In the jungle with my parents
Picking up my parents from Puerto Maldonado’s tiny airport is a strange experience. Of course, I am very happy to see them again. On the other hand, their arrival marks the end of my time as a volunteer in the jungle. From now on it will be much more like a family holiday instead of what I’ve experienced so far. Fortunately, I get to show them the rain forest from my perspective, before we move on to other parts of Peru. We visit Boca Pariamanu for two days, allowing me to meet up with some friends again. I show them the forest at night, which they later describe as ‘being in some sort of dream’. With my bright headlamp in front, I lead the way along the trails. At first, they’re not quite sure what to think of the caiman and the snake I’m suddenly holding in my hands. But they get used to having me as a guide. After a long day of hiking on Boca’s main road, it’s time for me to say a final goodbye to the town that has been my home for more than six weeks.
We don’t leave the jungle straight away, but my experience in the forest becomes very different. From now on, it’s all in control of my parents and the guides they have booked. We’re taken with a big boat on the Madre de Dios river, all the way to the Rio Heath which marks the border with Bolivia. Here we sleep in a small raised hut, and to me this seems like a useless luxury. Who needs walls in the jungle? A roof is enough in my opinion. And what’s up with the three course meal we’re getting served twice a day? Let me just grab my rice and veggies straight out of the pan. I have serious trouble adjusting to the new, more touristic way of traveling. Thankfully, we have Pepe; a very knowledgeable and friendly guide. I serve as his sidekick: the animals he fails to notice, mostly at night, are quickly spotted (and caught, if possible) by me. Through the eyes of my parents, I get to experience some things all over again. I share their enthusiasm when they see capuchins, squirrel monkeys and hoatzins for the first time. But also for me, many things are new. We climb a massive lupuna tree with a rope ladder to get a 360 view above the canopy and we watch one of the global top ten macaw clay licks from a floating platform. I have a close encounter with a group of coatis, a raccoon-like mammal that communicates with strange clicking noises. The most amazing view I get on the Pampas del Heath, a big stretch of savannah in a place where you would never expect it. It feels like suddenly entering Africa when the trees give way to the great open plain. This is where giant anteaters and the illusive mane wolf roam, but it’s also the stage of a daily spectacle when yellow and blue macaws return from the forest to their nesting trees. We even get a good look at the toco toucan, the biggest species of toucan in the world which is very hard to see in this part of the country.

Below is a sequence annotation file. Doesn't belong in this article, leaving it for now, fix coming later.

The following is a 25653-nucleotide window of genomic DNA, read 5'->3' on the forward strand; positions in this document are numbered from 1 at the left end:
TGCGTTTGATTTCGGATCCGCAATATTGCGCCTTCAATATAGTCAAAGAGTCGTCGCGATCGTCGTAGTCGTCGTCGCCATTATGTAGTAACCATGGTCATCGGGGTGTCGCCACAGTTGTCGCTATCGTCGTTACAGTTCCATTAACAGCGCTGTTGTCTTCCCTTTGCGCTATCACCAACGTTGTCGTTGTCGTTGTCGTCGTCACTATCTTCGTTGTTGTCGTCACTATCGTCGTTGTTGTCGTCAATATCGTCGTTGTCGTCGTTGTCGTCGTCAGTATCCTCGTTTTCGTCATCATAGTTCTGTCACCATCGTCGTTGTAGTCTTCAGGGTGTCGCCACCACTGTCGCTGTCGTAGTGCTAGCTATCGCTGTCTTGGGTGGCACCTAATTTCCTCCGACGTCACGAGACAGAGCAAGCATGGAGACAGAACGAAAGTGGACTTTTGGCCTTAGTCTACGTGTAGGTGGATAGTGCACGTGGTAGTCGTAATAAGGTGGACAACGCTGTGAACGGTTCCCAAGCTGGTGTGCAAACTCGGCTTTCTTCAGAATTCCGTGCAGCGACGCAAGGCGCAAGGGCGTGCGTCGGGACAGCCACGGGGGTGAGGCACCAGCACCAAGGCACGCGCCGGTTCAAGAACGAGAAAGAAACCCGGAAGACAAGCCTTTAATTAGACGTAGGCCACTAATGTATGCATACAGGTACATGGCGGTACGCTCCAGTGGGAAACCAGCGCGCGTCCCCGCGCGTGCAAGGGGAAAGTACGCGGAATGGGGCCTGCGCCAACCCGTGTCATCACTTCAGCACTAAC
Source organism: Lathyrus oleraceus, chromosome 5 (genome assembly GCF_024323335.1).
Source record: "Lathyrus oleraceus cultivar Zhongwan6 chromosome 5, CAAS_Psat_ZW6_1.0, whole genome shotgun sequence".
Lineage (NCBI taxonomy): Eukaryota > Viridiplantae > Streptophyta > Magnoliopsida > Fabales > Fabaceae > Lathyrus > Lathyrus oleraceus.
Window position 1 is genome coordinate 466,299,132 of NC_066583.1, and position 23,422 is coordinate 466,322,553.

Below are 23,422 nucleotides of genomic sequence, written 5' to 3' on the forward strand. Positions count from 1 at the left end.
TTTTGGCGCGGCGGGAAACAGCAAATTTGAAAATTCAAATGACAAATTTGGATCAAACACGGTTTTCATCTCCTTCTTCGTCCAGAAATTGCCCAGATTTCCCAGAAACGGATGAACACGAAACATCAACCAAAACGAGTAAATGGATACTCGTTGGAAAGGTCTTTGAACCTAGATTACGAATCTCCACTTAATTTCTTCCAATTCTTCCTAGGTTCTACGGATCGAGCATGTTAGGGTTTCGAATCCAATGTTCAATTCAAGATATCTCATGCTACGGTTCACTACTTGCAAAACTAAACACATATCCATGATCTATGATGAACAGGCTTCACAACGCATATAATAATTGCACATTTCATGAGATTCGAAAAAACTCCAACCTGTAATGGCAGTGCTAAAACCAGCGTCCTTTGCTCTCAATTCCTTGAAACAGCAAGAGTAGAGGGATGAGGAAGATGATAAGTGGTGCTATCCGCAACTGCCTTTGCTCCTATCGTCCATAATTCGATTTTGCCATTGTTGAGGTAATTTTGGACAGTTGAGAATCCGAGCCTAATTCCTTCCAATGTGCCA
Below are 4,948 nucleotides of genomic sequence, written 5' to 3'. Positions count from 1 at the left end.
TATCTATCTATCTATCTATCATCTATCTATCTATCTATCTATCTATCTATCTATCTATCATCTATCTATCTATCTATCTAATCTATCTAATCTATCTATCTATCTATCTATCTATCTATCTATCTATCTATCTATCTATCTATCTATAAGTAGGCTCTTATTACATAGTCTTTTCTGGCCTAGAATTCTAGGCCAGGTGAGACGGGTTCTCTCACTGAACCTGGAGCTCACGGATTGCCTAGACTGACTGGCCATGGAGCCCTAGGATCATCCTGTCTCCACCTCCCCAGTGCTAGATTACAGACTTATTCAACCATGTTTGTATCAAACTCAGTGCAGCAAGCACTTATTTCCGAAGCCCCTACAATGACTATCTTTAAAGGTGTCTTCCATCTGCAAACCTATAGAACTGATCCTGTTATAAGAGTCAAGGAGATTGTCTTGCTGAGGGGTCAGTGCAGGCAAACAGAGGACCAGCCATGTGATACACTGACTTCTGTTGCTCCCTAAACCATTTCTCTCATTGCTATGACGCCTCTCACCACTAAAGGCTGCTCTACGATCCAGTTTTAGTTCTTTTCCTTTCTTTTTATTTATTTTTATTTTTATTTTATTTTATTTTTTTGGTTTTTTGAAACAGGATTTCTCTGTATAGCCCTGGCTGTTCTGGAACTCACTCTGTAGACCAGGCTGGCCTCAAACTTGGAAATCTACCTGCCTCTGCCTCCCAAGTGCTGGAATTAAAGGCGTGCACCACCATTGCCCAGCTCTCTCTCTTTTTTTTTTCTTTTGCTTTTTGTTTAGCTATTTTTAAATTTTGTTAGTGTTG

When we’re transferred to our next destination I almost sleep through my parents’ first (and my sixth) tapir sighting. In the late morning we arrive at the most crowded piece of jungle I’ve seen so far: Lake Sandoval in the Tambopata National Reserve. A long muddy road stretches to a small port, where a canoe takes us and our luggage through the palm swamp and on the oxbow lake. All hell breaks loose as buckets of rain pour down from the clouds. My parents scramble to get their rain coats on, while I’m happy for the frogs and plants that are finally getting some water again; it’s been ridiculously dry for the wet season.
We only have a day to spend in the lodge that we’re taken to. I wish I had more time in the reserve, as it turns out to be an amazing spot for wildlife. Brown agoutis roam the terrain, while squirrel monkeys and dusky titi monkeys jump from tree to tree. Our guide tells us he sees bushmasters on the path near our hut rather often, while I’m happy catching an olive forest racer. After the rain eases down, we venture out with the canoe to see what makes the lake famous: giant river otters. And are we lucky. The entire family shows up, playing and catching fish right before our eyes. We don’t even need Pepe’s binoculars to see them munching on their freshly caught food. The river otters (called ‘wolfs of the river’ in Spanish) used to be heavily endangered because of the trade in their fur. Now they are slowly coming back, repopulating the lakes one family at a time. As if this sight is not enough, a three meter black caiman decides to pay us a visit and show off its enormous jaws. We have no luck finding a tree boa, apparently common in this area, on our final night walk. The next morning we pack up, get back to Puerto Maldonado and check in for our flight to Cuzco. I’m grumpier than ever, now definitely leaving the forest and Maldonado behind me. The prospect of hiking the Inca Trail does not yet excite me; I arrive in the ancient Andes capital without a smile. But that’s about to change.